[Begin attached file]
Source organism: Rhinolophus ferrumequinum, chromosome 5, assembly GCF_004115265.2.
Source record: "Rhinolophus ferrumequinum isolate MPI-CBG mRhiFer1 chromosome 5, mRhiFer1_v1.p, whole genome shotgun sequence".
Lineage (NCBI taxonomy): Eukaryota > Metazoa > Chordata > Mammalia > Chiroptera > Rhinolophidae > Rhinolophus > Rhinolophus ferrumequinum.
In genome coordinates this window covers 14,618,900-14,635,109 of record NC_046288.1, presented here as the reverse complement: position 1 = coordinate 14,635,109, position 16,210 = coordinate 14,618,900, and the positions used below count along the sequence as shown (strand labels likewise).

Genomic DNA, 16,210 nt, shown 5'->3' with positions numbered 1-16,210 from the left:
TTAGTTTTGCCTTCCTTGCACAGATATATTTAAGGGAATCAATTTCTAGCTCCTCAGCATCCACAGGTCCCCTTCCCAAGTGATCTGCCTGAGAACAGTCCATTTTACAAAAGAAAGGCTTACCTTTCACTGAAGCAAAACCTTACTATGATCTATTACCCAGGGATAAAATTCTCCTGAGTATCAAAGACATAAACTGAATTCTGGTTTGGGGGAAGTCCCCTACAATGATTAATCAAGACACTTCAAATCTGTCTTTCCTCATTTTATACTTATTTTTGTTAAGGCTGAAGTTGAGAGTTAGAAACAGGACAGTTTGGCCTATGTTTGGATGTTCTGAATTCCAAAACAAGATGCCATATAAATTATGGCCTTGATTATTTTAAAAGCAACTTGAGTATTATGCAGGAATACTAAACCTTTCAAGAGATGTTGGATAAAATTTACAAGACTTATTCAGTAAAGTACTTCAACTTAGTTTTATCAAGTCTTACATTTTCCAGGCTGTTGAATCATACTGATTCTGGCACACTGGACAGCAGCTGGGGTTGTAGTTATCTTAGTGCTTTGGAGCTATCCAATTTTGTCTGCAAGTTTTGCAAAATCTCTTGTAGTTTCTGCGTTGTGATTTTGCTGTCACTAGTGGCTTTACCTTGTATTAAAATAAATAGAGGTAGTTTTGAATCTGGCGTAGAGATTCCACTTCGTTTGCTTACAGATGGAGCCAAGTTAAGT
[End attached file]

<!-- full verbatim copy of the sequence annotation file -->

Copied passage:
Source organism: Rhinolophus ferrumequinum, chromosome 5, assembly GCF_004115265.2.
Source record: "Rhinolophus ferrumequinum isolate MPI-CBG mRhiFer1 chromosome 5, mRhiFer1_v1.p, whole genome shotgun sequence".
Lineage (NCBI taxonomy): Eukaryota > Metazoa > Chordata > Mammalia > Chiroptera > Rhinolophidae > Rhinolophus > Rhinolophus ferrumequinum.
In genome coordinates this window covers 14,618,900-14,635,109 of record NC_046288.1, presented here as the reverse complement: position 1 = coordinate 14,635,109, position 16,210 = coordinate 14,618,900, and the positions used below count along the sequence as shown (strand labels likewise).

Genomic DNA, 16,210 nt, shown 5'->3' with positions numbered 1-16,210 from the left:
TTAGTTTTGCCTTCCTTGCACAGATATATTTAAGGGAATCAATTTCTAGCTCCTCAGCATCCACAGGTCCCCTTCCCAAGTGATCTGCCTGAGAACAGTCCATTTTACAAAAGAAAGGCTTACCTTTCACTGAAGCAAAACCTTACTATGATCTATTACCCAGGGATAAAATTCTCCTGAGTATCAAAGACATAAACTGAATTCTGGTTTGGGGGAAGTCCCCTACAATGATTAATCAAGACACTTCAAATCTGTCTTTCCTCATTTTATACTTATTTTTGTTAAGGCTGAAGTTGAGAGTTAGAAACAGGACAGTTTGGCCTATGTTTGGATGTTCTGAATTCCAAAACAAGATGCCATATAAATTATGGCCTTGATTATTTTAAAAGCAACTTGAGTATTATGCAGGAATACTAAACCTTTCAAGAGATGTTGGATAAAATTTACAAGACTTATTCAGTAAAGTACTTCAACTTAGTTTTATCAAGTCTTACATTTTCCAGGCTGTTGAATCATACTGATTCTGGCACACTGGACAGCAGCTGGGGTTGTAGTTATCTTAGTGCTTTGGAGCTATCCAATTTTGTCTGCAAGTTTTGCAAAATCTCTTGTAGTTTCTGCGTTGTGATTTTGCTGTCACTAGTGGCTTTACCTTGTATTAAAATAAATAGAGGTAGTTTTGAATCTGGCGTAGAGATTCCACTTCGTTTGCTTACAGATGGAGCCAAGTTAAGT